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This recipe comes from Richard Sax’s “Classic Home Desserts” (1994), but American recipes for Election Cake date back as far as Amelia Simmons’ “American Cookery,” published in 1796. Culinary historians trace its true origins to England. We like the version that appears in “Miss Beecher’s Domestic Receipt-Book” (1844), calling for, among other ingredients, “a gill of brandy” and instructing cooks to add the batter to the pans “when you put the wood into the oven.” Since Election Day is next week, we’re printing it now, but according to the foodtimeline, there’s more historical documentation for eating it in May, when town representatives in Connecticut counted votes; the cake is also known as Hartford Election Cake.

Makes two (8- by 10-inch) loaves, each serves about 8


1 package active dry yeast

1/2 cup packed light brown sugar

1 1/2 cups lukewarm milk

3 to 3 1/2 cups all-purpose flour



3/4 cup unsalted butter, softened

3/4 cup packed light brown sugar

2 large eggs

1/2 cup all-purpose flour

1 1/2 teaspoons ground cinnamon


3/4 teaspoon freshly grated nutmeg

1/2 teaspoon ground mace

1 cup raisins

2/3 cup chopped candied citron or dried pineapple

3 tablespoons brandy or dark rum

USA grunge star posterTo make the sponge, dissolve the yeast and 2 tablespoons of the brown sugar in 1/4 cup of the lukewarm milk; let stand until bubbly, about 10 minutes. Stir in the remaining 1/4 cup plus 2 tablespoons brown sugar and the remaining 1 1/4 cups lukewarm milk; gradually add enough of the flour to form a soft dough.


Knead in a food processor for 1 minute or for 10 minutes by hand or in a mixer with a dough hook. Place the dough in a buttered bowl, cover with a towel, and let rise until doubled in volume, 45 to 60 minutes. (You can also let it rise overnight in the refrigerator, punching it down once if it doubles during that time.)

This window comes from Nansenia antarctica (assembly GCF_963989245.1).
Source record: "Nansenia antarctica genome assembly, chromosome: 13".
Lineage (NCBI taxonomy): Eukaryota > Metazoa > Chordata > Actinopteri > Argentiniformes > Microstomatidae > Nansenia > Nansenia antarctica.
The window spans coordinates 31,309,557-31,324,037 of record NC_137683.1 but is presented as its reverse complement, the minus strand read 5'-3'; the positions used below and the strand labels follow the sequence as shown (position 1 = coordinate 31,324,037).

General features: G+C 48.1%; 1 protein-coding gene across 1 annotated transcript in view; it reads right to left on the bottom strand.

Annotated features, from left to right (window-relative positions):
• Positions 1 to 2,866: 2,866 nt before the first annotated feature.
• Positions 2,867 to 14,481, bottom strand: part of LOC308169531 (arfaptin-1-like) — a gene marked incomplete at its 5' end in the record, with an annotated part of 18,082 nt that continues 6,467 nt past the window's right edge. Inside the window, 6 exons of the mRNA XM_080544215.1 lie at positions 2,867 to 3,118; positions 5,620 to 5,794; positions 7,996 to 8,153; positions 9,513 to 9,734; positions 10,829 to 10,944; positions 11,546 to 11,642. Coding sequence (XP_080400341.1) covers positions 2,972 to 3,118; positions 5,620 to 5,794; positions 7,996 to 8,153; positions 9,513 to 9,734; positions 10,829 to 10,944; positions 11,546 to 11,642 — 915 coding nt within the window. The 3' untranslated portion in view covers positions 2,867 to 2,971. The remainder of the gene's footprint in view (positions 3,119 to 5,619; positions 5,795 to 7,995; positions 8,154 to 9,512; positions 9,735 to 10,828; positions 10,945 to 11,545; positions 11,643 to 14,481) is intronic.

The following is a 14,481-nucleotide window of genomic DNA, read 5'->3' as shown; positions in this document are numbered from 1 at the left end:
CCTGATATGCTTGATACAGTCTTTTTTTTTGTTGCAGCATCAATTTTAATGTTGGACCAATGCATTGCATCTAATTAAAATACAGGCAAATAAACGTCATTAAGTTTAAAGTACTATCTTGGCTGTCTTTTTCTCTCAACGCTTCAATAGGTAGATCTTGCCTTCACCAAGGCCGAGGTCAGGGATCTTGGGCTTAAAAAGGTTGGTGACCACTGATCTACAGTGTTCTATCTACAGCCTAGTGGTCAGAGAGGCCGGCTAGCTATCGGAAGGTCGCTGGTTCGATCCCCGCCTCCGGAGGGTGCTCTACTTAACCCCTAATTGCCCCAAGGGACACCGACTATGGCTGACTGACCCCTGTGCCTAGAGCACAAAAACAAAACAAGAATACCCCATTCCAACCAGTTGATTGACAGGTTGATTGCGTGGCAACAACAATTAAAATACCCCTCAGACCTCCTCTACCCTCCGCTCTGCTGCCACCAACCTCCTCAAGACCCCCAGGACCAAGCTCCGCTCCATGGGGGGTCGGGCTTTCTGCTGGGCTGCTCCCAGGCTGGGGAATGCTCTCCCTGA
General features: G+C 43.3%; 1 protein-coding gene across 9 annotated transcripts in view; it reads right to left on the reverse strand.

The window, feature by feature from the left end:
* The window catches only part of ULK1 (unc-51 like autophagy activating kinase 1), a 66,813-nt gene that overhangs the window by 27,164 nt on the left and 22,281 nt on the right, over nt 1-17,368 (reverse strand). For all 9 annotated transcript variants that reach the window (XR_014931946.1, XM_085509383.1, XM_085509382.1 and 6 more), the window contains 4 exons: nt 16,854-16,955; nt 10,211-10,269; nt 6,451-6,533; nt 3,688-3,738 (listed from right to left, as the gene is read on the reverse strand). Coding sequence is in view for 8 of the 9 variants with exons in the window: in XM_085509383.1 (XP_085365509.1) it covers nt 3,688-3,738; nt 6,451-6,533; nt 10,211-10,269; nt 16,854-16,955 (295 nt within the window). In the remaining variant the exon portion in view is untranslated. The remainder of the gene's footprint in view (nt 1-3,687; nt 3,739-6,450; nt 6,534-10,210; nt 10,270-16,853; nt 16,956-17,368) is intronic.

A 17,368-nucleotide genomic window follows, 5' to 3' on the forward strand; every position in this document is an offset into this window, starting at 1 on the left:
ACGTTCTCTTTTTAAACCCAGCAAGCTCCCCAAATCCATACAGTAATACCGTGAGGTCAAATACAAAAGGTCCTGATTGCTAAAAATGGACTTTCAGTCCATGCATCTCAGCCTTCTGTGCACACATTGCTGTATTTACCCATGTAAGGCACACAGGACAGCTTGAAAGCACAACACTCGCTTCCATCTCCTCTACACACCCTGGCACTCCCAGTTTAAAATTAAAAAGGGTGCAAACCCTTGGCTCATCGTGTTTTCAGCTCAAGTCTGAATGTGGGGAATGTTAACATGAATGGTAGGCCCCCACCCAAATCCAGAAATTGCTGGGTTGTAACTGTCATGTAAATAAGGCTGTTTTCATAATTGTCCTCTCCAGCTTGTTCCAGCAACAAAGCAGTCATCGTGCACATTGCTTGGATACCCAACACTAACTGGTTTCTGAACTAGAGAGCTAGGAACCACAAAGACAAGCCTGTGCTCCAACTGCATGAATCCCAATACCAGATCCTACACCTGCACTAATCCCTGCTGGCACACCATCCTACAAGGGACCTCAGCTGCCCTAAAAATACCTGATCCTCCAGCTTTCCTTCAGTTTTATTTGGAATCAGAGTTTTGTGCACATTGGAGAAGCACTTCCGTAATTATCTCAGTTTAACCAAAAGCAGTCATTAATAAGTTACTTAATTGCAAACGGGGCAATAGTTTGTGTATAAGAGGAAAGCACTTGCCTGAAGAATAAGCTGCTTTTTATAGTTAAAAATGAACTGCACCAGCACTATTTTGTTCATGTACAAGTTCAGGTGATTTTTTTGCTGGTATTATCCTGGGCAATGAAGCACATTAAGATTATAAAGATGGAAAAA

To make the cake, cream the butter and brown sugar in a mixer until light. Beat in the eggs, 1 at a time. Punch down the risen sponge, break it up into pieces and add the pieces to the butter mixture; beat just until partially combined.

Combine the flour with all of these spices in a bowl; add the raisins and citron (or pineapple) and toss to coat. Add to the dough, along with the brandy (or rum). Beat until well combined; the dough will be very soft.

Generously butter the loaf pans. Divide the dough in half. On a lightly floured counter, press each piece of dough into a long 8-inch-wide rectangle. Starting at a short end, roll up the dough as you would a jellyroll. Place each roll, seam side down, in a prepared loaf pan. Cover and let rise in a warm place until fully doubled in volume, usually about 45 minutes. Meanwhile, preheat the oven to 350 degrees F.

Bake until the loaves are golden brown and sound hollow when tapped, usually about 45 minutes.

Cool the cakes in the pans on a wire rack for 15 minutes. When cool enough to handle, invert onto the rack, unmold and turn right side up. Cool to room temperature. Wrap in plastic and store at room temperature for up to several days. The cake keeps well and slices are delicious toasted.

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